Walter Dennis was cross-examined extensively. Inquiry was made concerning his prior convictions, his guilty plea, his bail reduction after he agreed to cooperate, his employment status, his statements to the probation officer that he had found God even though he continued to sell drugs, his drug dealings, his payment of money so that he could cut and bag drugs at various locations, and his earnings from selling drugs. Thereafter, counsel for George Anderson wanted to call Probation Officer Cosgrove as a witness. Specifically, counsel said he would elicit from Cosgrove the fact that Cosgrove had determined Walter Dennis lied when he informed Cosgrove he had found God and become a contributing member of the community when in fact he was selling drugs. In addition, he wanted Cosgrove to testify concerning trips that Walter Dennis made to both Texas and to New York as well as Cosgrove's inability to determine what Dennis had done with the proceeds of his participation in illegal drug activity. Counsel stated that his purpose was to attack Dennis' credibility by showing past instances of untruthful statements and a reason and motive for him to lie as a witness. So far as motive was concerned, counsel said that Cosgrove's testimony would show that Walter Dennis had a reason to get Anderson off the street because he, Dennis, was a prominent drug dealer in the city of Chester.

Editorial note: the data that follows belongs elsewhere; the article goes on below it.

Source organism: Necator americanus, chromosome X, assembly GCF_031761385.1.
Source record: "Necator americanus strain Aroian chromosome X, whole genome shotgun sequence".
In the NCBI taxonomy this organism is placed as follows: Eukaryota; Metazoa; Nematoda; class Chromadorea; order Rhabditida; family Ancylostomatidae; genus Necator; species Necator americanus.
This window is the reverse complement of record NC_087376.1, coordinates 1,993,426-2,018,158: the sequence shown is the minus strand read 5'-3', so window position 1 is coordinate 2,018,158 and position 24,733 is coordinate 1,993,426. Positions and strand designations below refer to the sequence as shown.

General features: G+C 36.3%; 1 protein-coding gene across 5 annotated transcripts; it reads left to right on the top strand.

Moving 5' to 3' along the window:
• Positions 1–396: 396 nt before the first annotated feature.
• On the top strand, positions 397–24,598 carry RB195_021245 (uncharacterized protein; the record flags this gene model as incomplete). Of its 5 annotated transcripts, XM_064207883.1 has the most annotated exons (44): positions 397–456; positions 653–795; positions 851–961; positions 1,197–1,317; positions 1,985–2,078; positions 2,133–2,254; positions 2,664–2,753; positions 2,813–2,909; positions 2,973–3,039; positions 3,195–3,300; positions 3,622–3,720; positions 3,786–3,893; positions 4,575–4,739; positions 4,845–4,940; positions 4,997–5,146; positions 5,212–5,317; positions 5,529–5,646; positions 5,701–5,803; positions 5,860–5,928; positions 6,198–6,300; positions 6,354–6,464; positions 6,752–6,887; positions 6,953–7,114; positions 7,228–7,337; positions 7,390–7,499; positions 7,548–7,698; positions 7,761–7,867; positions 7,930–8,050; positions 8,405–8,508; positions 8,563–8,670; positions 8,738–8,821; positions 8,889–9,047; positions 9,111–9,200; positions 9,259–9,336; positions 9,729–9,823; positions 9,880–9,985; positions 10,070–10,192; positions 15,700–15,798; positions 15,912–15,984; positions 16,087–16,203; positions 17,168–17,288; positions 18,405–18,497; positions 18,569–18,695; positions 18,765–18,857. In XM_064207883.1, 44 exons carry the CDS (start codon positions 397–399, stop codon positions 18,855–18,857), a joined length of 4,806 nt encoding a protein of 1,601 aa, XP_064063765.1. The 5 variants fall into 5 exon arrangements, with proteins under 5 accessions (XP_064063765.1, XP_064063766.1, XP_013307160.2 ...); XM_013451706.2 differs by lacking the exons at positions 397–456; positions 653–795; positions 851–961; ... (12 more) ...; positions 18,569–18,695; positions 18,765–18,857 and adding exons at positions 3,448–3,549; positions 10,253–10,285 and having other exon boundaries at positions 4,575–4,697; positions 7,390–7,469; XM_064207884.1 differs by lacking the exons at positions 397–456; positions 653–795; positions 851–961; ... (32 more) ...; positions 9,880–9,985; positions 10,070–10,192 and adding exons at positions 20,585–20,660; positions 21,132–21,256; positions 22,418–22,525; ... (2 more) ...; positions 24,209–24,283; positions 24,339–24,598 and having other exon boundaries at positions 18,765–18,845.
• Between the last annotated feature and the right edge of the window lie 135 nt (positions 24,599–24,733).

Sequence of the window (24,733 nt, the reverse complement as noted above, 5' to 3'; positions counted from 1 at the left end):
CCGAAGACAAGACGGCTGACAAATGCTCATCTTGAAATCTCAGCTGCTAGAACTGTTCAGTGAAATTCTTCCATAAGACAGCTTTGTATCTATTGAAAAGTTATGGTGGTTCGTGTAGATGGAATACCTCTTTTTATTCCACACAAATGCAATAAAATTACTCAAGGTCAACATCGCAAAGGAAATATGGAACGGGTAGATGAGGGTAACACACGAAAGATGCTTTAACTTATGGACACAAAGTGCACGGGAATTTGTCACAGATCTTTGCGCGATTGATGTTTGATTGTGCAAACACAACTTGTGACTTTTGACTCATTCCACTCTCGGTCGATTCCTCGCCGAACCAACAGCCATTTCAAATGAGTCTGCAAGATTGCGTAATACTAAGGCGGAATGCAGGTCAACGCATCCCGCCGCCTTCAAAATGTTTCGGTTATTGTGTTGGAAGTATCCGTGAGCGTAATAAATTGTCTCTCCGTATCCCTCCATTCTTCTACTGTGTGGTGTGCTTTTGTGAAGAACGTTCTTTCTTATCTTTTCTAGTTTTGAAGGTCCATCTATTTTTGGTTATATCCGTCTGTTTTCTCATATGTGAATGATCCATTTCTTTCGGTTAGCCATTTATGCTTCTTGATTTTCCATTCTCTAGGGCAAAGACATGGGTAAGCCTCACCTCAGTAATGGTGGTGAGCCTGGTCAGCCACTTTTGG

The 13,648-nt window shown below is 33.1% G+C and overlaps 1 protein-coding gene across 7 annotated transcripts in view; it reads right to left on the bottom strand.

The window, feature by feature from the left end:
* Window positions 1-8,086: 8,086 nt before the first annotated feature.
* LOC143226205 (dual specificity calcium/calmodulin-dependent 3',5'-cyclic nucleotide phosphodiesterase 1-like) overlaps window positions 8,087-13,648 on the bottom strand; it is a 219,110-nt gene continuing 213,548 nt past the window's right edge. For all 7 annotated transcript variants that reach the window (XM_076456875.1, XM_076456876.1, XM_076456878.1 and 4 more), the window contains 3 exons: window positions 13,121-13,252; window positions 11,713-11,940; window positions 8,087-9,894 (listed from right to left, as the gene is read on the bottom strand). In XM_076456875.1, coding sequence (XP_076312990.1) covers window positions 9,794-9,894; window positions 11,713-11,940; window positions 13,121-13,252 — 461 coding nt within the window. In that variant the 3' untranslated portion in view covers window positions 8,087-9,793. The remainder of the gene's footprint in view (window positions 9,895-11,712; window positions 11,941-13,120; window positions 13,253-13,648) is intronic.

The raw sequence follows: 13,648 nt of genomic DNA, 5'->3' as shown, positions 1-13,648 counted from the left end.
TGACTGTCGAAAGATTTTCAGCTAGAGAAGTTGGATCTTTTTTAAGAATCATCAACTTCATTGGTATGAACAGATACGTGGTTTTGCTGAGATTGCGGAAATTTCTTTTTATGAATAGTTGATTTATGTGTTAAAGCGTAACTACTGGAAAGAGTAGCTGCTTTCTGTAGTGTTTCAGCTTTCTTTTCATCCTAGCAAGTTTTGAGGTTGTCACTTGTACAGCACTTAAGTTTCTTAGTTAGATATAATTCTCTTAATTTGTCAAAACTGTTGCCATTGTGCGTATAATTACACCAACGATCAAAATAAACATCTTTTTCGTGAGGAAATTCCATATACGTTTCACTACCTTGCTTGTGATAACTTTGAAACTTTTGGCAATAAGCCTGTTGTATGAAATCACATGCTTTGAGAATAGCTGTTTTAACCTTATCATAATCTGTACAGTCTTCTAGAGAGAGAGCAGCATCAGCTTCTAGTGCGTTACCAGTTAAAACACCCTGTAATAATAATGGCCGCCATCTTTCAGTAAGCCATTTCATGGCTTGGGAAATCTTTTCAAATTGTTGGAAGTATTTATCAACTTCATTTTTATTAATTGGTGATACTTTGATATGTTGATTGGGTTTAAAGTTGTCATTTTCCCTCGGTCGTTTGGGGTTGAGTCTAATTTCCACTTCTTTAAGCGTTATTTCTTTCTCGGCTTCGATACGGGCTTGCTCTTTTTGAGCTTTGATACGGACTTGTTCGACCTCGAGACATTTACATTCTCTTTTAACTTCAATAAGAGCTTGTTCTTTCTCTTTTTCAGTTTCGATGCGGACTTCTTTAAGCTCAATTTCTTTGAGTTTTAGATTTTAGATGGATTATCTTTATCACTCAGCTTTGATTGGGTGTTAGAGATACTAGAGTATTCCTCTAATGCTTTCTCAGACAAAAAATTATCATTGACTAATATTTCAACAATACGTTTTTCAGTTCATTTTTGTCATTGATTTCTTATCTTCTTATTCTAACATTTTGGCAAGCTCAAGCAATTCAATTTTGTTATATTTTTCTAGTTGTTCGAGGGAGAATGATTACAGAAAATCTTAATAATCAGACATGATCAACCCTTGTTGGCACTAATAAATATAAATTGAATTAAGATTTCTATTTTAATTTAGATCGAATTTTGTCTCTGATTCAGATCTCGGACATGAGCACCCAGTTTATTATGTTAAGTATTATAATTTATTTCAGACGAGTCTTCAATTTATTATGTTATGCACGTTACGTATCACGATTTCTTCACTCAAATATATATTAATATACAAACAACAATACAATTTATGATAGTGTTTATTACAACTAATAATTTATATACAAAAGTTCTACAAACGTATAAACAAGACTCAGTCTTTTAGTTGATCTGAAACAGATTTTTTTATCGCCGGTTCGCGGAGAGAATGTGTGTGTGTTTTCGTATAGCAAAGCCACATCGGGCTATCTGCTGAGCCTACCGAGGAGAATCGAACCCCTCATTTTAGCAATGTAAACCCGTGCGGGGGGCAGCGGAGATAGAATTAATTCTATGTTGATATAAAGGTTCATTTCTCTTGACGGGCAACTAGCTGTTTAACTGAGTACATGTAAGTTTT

Specific instances of the conduct of a witness, for the purpose of attacking his credibility (other than the conviction of crime), may not be proved by extrinsic evidence. Fed. R. Evid. 608(b). Thus, I refused to permit the testimony of Cosgrove insofar as it would amount to a simple contradiction of Dennis' testimony on cross-examination. Although the Federal Rules of Evidence do not mention impeachment by showing bias or motive, such testimony is always considered relevant. Anderson's counsel contends that the evidence from Cosgrove would have shown bias and thus motive to lie on the part of Walter Dennis.